Don't Ask Don't Tell

"OK"

Don't Ask Don't Tell Review


It's very, very broad, but then Woody Allen's What's Up, Tiger Lily? was broad, too. The latter title comes to mind because the concept is the same: Comic writers take an existing movie - something bad, and in the public domain - and dub new dialogue onto it. In the case of the new film Don't Ask Don't Tell, the source material is the 1954 B-thriller Killers from Space; in that film, a scientist (Peter Graves) is reanimated by aliens following his death in a plane crash in order that he can aid them in their plans to conquer Earth. Don't Ask Don't Tell uses the same material, mostly, to bring the conflict up-to-date: Graves, following the same crash, is forced by aliens to undergo a procedure that swaps out his sexual orientation. The aliens' goal this time isn't so much to conquer Earth as to turn it more fabulous, if you see what I mean.

I wrote What's Up, Tiger Lily? above, but was it Mystery Science Theater I really wanted? The presence of bobble-eyed aliens in the (apparently incredibly bad) original footage forces the comparison. Did the first director really use ping pong balls for eyes, as the new director (Doug Miles) suggests? The jokes here connect with less frequency than Allen's did, and the humor runs the gamut from pretty good to dinner theater, with the occasional obscure reference thrown in, just as it was MST. (It seemed to me that Hannah Arendt, author of Eichmann in Jerusalem, was mentioned any time I tuned in to MST; in Don't Ask Don't Tell, James Baldwin's Giovanni's Room is brought into the fray, and although I wish to be corrected if I'm wrong, I don't believe that the title is one that comes up every day.)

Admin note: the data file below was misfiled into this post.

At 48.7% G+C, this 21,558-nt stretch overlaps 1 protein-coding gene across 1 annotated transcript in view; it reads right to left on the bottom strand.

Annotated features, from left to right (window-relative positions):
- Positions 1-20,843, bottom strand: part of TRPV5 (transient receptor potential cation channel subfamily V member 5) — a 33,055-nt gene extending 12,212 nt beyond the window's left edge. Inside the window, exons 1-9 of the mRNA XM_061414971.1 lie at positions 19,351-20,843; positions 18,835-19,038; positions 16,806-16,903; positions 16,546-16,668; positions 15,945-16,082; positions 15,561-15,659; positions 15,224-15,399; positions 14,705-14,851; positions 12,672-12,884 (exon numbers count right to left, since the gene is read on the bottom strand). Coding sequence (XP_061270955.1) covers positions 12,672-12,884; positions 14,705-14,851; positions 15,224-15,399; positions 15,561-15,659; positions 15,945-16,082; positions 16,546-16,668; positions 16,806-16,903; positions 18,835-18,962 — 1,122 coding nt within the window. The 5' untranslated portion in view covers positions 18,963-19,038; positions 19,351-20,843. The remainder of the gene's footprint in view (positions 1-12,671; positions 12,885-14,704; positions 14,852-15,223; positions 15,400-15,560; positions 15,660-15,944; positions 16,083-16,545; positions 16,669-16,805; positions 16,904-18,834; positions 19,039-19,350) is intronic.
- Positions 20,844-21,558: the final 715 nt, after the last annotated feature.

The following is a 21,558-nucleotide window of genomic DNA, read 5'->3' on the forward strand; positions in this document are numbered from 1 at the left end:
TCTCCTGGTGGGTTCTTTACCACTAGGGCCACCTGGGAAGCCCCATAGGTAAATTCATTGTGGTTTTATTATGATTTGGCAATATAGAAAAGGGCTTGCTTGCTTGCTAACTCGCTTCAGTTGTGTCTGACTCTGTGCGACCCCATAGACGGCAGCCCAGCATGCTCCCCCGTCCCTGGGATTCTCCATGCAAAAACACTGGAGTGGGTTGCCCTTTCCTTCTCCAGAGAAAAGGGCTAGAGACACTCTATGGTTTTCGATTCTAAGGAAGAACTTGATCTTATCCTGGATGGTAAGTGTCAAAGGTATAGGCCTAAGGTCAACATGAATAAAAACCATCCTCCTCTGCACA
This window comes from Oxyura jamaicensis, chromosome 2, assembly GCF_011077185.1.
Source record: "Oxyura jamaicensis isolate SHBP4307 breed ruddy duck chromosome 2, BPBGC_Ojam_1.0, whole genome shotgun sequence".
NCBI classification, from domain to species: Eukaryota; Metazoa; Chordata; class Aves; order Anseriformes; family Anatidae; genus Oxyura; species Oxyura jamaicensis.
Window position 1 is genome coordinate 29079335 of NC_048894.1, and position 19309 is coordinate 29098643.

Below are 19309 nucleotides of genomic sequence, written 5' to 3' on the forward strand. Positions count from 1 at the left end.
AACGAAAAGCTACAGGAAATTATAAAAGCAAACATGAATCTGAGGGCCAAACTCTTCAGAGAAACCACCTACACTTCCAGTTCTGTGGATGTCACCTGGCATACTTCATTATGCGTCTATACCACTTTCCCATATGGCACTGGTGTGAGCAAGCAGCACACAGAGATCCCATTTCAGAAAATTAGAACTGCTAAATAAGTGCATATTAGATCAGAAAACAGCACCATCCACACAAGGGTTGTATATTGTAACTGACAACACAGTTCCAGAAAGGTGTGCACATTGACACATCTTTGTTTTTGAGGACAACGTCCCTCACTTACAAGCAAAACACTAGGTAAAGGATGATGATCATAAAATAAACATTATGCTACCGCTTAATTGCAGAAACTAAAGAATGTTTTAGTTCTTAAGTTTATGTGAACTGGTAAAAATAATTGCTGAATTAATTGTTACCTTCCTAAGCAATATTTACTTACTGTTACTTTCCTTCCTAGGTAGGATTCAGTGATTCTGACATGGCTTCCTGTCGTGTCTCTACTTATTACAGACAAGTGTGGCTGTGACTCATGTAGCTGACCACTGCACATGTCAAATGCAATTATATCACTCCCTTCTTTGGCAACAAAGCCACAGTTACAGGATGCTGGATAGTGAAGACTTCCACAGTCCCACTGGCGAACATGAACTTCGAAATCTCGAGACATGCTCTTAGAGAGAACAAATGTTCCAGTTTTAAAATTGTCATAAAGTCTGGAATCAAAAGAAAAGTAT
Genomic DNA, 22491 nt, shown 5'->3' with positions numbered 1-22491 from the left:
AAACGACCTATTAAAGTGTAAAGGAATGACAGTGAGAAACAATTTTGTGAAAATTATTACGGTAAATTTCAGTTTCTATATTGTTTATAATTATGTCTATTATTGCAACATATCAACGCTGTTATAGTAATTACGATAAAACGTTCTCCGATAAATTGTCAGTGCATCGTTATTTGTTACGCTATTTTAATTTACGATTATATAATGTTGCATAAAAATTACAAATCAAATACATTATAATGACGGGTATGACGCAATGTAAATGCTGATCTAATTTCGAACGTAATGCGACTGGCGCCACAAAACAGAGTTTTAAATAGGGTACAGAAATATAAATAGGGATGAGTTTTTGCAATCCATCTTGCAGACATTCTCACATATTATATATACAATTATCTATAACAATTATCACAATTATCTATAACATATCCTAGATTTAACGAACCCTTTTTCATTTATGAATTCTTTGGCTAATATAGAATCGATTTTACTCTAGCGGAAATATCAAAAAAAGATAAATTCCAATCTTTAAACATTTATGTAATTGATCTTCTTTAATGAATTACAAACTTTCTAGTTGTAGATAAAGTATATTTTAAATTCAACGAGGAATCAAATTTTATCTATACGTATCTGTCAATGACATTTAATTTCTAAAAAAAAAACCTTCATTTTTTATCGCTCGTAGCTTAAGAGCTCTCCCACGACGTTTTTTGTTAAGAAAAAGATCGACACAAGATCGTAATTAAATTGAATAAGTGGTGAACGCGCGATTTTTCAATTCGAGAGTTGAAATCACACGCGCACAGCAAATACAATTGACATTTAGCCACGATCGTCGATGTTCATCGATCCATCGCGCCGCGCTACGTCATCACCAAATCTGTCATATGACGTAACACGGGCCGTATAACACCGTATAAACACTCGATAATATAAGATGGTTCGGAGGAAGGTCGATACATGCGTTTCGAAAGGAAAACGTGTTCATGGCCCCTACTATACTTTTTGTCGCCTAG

MST originated on television, and What's Up, Tiger Lily? came out in 1966. The difference in forum and year gives Miles and his writer Tex Hauser access to a wealth of content that their forebears simply couldn't have used. (They also insert newly-filmed footage; that this includes a few gratuitous boob shots that reflect the filmmakers' hopes, I'm guessing, of attracting the lucrative 18- to 25-year-old male demographic.) Part of the payoff for this is that it's startling - and thus funny - in any context to see Peter Graves deliver the line, "I've got to go down on a man right away. Don't you agree?" The downside is that much of Don't Ask Don't Tell is sophomoric even beyond what the premise requires.

Speaking of the premise, if it makes you uneasy to think that you might be asked, in Don't Ask Don't Tell, to enjoy one too many laughs at the expense of gay men, you can relax. In the opinion of this critic, the film is ultimately rather charming in its inclusiveness, its primary target being homophobia as opposed to homosexuals.

Don't Ask Don't Tell gets off to a rocky start; it conveys a franticness in these opening scenes, as though the writer was afraid of losing you if he didn't come out of the gate with a bang. But it calms down and, although a plot is slow in developing, the scenes that would have been filler in Killers from Space are the funniest in Don't Ask Don't Tell. Here we have regular conversation, and the freedom from plot advancement gives Hauser the opportunity to script a few zingers: A subplot about dope, in particular, flies.

Ultimately, Don't Ask Don't Tell comes off as a little strained and there is little of the new footage that I couldn't have lived without. So be it. It's harmless at worst and at best a good time. The DVD edition includes undoctored scenes from Killers from Space (these few clips make you grateful to be spared the feature), as well as a rather too madcap commentary track.

Aka Aliens from Space, Killers from Space.



Don't Ask Don't Tell

Facts and Figures

Run time: 75 mins

In Theaters: Friday 5th April 2002

Reviews

Contactmusic.com: 2.5 / 5

Rotten Tomatoes: 36%
Fresh: 4 Rotten: 7

IMDB: 4.4 / 10

Cast & Crew

Director:

Contactmusic


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